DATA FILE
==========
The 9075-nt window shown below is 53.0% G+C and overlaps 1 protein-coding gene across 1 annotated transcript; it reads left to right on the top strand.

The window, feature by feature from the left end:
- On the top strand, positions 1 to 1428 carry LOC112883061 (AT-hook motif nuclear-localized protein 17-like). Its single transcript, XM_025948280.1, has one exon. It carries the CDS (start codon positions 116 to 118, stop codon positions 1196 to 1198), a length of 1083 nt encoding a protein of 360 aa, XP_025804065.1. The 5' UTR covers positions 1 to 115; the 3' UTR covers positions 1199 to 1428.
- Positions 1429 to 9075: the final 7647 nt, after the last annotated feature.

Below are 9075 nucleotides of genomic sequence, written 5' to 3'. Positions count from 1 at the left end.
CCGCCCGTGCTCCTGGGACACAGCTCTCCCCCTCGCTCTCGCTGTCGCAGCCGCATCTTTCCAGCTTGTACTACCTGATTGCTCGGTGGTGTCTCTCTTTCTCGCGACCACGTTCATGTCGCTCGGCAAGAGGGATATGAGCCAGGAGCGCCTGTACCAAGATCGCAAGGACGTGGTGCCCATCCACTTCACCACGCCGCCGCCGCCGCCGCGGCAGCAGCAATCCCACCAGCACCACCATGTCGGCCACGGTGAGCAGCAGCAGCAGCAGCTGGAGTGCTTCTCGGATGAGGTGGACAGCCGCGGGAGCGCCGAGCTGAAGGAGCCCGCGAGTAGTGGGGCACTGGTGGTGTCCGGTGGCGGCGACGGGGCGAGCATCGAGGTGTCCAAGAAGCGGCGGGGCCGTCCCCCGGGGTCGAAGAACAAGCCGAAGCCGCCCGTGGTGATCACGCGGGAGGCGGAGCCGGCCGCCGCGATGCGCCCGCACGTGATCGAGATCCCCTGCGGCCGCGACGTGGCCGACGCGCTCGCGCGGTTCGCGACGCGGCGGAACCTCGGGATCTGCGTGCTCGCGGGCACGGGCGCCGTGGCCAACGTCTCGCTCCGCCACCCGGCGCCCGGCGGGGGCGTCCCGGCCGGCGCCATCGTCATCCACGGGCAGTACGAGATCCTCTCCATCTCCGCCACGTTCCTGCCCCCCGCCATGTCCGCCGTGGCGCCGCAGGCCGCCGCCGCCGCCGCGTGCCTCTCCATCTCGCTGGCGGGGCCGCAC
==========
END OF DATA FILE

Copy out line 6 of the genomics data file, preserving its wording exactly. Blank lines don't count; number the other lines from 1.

CCGCCCGTGCTCCTGGGACACAGCTCTCCCCCTCGCTCTCGCTGTCGCAGCCGCATCTTTCCAGCTTGTACTACCTGATTGCTCGGTGGTGTCTCTCTTTCTCGCGACCACGTTCATGTCGCTCGGCAAGAGGGATATGAGCCAGGAGCGCCTGTACCAAGATCGCAAGGACGTGGTGCCCATCCACTTCACCACGCCGCCGCCGCCGCCGCGGCAGCAGCAATCCCACCAGCACCACCATGTCGGCCACGGTGAGCAGCAGCAGCAGCAGCTGGAGTGCTTCTCGGATGAGGTGGACAGCCGCGGGAGCGCCGAGCTGAAGGAGCCCGCGAGTAGTGGGGCACTGGTGGTGTCCGGTGGCGGCGACGGGGCGAGCATCGAGGTGTCCAAGAAGCGGCGGGGCCGTCCCCCGGGGTCGAAGAACAAGCCGAAGCCGCCCGTGGTGATCACGCGGGAGGCGGAGCCGGCCGCCGCGATGCGCCCGCACGTGATCGAGATCCCCTGCGGCCGCGACGTGGCCGACGCGCTCGCGCGGTTCGCGACGCGGCGGAACCTCGGGATCTGCGTGCTCGCGGGCACGGGCGCCGTGGCCAACGTCTCGCTCCGCCACCCGGCGCCCGGCGGGGGCGTCCCGGCCGGCGCCATCGTCATCCACGGGCAGTACGAGATCCTCTCCATCTCCGCCACGTTCCTGCCCCCCGCCATGTCCGCCGTGGCGCCGCAGGCCGCCGCCGCCGCCGCGTGCCTCTCCATCTCGCTGGCGGGGCCGCAC